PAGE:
6-8pm–First of Two Open Houses to Review Boyle Heights Community Plan Update-Repeats Sat., Oct. 28. Open Houses will showcase the draft plan update and proposed zoning. Locations: Oct. 24 (6-8pm) at Roosevelt High School Cafeteria, 456 S. Mathews St. LA 90033; Oct. 28 at Boyle Heights City Hall (10am-1pm) 1st Fl. Meeting Rm, 2130 E, 1st St., LA 90033. For more info, visit www.bhplan.org .

Wednesday, Oct. 25

6pm–Opening Night-Free Dia de los Muertos/Day of the Dead Novenario & Festival at Olvera Street in downtown LA. Nine consecutive nights of pageantry, featuring processions in traditional day of the dead dress, blessings, music, face painting, colorful public altars, dance & great food. Presented by the Olvera Street Merchants Assoc, & El Pueblo de Los Angeles. Day time & evening events. For more information & a schedule, visit www.olveraevents.com.

Upcoming

Ford Invites You to Share Your Love of the City Oct. 28 at the Dia de Los Muertos event at Forever Hollywood Cemetery. See new Ford vehicles, enjoy Day of the Dead activities, altars, music, food & much more. Time: 12pm to 12am. Forever Hollywood Cemetery is located at 6000 Santa Monica Blvd., LA 90038.

Arroyo Vista Recognizes Local LAPD Officers

August 18, 2016 by · Leave a Comment 

Arroyo Vista Family Health Center and the Lincoln Heights Benefit Association of Los Angeles (BID) celebrated National Health Center Week with a free health fair last week. Arroyo Vista, with clinics in Highland Park, El Sereno and Lincoln Heights, and the BID also took time to recognize the LAPD’s foot beat officers assigned to Lincoln Heights, Jose Romo and Lawrence Martinez. Arroyo Vista’s Executive Director Lorraine Estrada (center) and Councilman Gil Cedillo, who represents Lincoln Heights, presented certificates of recognition to the “two outstanding officers for keeping our community safe,” according to his office. Captain Martin Baeza, Hollenbeck Division thanked the officers for their commitment and Steve Kasten and Misty Iwatsu the BID”s executive director, also presented certificates.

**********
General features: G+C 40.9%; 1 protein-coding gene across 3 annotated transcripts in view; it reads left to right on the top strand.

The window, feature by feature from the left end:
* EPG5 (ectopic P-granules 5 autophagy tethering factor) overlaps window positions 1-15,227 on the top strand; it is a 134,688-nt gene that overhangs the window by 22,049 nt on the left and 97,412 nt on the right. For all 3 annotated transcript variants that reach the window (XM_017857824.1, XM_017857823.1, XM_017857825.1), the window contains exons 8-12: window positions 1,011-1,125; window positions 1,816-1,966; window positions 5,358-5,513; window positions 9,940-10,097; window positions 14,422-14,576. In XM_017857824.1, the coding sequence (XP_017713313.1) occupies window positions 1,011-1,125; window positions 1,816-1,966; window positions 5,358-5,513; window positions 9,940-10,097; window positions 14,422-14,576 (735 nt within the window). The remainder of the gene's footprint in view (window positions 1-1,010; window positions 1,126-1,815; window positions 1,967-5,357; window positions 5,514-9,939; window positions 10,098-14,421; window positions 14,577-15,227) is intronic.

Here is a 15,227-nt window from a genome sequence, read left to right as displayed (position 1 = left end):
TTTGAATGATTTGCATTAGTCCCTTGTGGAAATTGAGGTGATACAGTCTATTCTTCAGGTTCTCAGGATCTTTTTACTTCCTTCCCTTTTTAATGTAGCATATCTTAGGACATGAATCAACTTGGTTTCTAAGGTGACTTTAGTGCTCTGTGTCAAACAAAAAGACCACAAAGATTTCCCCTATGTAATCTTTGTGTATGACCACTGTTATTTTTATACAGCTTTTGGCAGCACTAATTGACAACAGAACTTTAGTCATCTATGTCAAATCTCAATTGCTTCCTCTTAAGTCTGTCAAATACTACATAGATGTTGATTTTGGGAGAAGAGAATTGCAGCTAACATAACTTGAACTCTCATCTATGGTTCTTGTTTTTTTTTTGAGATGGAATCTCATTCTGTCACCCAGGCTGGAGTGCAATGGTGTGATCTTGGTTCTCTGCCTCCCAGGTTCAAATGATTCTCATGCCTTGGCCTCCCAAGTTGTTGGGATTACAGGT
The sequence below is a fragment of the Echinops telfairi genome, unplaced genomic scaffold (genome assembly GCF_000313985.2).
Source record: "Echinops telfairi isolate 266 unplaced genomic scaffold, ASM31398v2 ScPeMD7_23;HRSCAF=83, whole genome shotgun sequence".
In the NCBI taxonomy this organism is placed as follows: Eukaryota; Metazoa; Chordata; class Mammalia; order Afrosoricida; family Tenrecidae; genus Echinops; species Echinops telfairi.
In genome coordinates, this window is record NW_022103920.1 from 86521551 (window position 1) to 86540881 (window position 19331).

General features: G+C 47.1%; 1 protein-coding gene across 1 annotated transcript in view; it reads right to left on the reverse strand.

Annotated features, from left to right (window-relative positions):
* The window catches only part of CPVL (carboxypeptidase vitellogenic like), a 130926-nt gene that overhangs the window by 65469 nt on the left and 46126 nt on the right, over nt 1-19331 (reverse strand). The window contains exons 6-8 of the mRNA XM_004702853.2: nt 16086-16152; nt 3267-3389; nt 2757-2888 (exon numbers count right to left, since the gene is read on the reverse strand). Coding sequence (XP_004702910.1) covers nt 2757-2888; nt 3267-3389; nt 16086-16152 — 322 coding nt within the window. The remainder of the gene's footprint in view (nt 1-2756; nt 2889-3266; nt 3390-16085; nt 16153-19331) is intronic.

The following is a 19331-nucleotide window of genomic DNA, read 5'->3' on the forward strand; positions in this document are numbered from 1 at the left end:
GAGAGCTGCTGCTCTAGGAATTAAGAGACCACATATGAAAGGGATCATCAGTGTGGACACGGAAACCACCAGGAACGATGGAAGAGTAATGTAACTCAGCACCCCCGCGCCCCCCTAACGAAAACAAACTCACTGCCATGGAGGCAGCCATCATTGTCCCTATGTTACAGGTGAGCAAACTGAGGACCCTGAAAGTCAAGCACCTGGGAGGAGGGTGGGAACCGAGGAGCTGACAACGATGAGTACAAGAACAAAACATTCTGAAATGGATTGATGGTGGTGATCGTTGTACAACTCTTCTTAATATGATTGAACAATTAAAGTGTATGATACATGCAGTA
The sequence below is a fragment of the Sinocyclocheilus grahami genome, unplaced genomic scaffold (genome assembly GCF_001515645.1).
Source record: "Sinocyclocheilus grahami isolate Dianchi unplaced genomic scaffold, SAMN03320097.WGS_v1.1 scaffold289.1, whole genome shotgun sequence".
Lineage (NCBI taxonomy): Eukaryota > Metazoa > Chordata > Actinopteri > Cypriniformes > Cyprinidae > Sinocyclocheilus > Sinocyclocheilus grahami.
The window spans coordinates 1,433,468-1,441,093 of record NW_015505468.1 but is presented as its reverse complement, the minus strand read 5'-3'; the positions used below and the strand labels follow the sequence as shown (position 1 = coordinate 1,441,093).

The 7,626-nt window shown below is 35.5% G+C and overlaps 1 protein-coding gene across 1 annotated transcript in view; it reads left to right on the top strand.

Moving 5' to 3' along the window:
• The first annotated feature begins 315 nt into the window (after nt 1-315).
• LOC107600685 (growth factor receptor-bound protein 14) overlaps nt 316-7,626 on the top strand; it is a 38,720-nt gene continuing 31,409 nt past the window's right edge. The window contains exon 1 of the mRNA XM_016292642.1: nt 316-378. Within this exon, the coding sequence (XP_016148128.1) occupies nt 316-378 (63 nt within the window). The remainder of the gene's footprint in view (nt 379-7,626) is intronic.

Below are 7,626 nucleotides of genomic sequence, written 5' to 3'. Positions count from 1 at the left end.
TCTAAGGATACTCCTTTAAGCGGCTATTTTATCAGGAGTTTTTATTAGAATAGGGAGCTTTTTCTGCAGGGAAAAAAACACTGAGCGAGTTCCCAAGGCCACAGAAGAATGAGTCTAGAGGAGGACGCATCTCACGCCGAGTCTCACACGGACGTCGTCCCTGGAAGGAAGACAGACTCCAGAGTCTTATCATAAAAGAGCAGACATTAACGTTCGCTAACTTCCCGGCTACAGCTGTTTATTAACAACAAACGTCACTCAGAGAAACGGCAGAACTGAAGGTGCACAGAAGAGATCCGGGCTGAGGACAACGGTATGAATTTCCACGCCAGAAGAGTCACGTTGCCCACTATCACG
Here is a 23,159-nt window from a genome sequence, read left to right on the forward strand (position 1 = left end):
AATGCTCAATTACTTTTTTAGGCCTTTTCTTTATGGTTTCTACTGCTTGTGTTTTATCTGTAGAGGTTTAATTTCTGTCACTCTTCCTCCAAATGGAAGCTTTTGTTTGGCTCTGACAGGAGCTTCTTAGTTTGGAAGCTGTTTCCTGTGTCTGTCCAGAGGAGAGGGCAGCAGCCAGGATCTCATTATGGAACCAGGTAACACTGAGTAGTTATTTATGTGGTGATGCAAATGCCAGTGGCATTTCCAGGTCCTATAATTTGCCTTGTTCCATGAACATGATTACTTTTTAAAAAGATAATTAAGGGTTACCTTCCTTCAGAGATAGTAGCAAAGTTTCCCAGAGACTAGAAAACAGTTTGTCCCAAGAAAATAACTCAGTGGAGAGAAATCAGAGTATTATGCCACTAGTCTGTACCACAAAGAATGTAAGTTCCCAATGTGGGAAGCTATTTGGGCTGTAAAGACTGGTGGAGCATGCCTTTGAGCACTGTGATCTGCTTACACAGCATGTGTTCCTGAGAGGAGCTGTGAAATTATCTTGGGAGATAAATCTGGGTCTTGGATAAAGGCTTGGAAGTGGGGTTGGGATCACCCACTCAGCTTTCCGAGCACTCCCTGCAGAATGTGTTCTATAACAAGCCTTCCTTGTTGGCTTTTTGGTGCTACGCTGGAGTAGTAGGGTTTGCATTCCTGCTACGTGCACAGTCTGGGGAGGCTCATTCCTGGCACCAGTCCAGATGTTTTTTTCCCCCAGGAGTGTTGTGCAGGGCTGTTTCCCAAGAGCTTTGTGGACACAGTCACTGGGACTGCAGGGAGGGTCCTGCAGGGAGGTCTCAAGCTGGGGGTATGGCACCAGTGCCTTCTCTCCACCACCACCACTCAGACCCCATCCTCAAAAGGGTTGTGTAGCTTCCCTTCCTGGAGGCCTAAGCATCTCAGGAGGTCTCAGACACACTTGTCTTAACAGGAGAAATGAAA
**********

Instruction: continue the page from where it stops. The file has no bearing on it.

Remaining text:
Lincolh Heights Foot Patrol(2)

For Latinos, Ideas About ‘Quality Healthcare’ Need to Evolve

September 17, 2015 by · Leave a Comment 

Miguel Angel Chavez was born with “crooked” feet.

Now 36-years-old, he’s already endured two reconstructive surgeries to try to correct the problem. Today, Chavez makes no bones about the pain he suffers daily, or his need for medication just to keep walking.

Chavez lives in Pico Rivera but travels once a month to a clinic in Highland Park where he receives ongoing treatment for the problem with his legs and feet. He also gets help dealing with a past brush with drug abuse.

His problems can be traced back to the chronic pain caused by his birth defect, he told EGP. “I was three months old when I had my first foot surgery,” he explains, adding he was two-years-old before he started to walk.

Miguel Angel Chavez is glad his Medi-Cal plan covers treatment for the pain in his legs, a pre-existing condition. (EGP Photo Alfredo Santana)

Miguel Angel Chavez is glad his Medi-Cal plan covers treatment for the pain in his legs, a pre-existing condition. (EGP Photo Alfredo Santana)

“I tell my doctor that my feet hurt and ask him to give me pain medication,” said Chavez, explaining his doctor listens but must still be convinced he needs the pain medication to get by.

According to Chavez, he has never used orthopedic devices to alleviate his pain, but does wear high-top leather boots to support his ankles and shins, a practice he says tires out his legs.

Born in Twenty-Nine Palms, CA., Chavez said he is blessed Medi-Cal has paid for almost all his medical procedures  — despite his bouts with opiates and alcohol.

He thanks Obamacare for expanding his health coverage, which has made it easier to get care despite his pre-existing condition.

Lea este artículo en Español: ‘Salud Médica de Calidad’ Evoluciona Entre los Latinos

“I’m not into politics and I am a Christian, ” points out Chavez, a reference to the ongoing efforts by Republicans and some conservative, right-leaning groups to dismantle President Obama’s landmark expansion of healthcare. “ But I think Obamacare is wonderful: It has helped me a lot,” he told EGP.

Chavez’ story is just one of the many examples of people who now have medical insurance coverage and are trying to get it to work for them in a way they think best meets their need.

Healthcare providers are now being challenged to meet those expectations, some of which are long-rooted in what patients like Silvia Nuevo think quality healthcare looks like.

Nuevo’s three children attend Richard Riordan Primary Center on Monte Vista Street in Northeast Los Angeles. She told EGP she takes each of them for a medical checkup at least once a year. Nuevo said she doesn’t worry about taking them to the doctor when they catch the flu or some other illness because they have Medi-Cal.

In her view, her children are getting the right care if the doctor prescribes an antibiotic or some other type of medicine.

“I tend to expect the doctors to give them medicine, or a prescription. That’s what I think” they should do, said the Highland Park resident in Spanish. She wants her children to stay healthy and if she thinks the doctor is doing a poor job, she’ll find another one.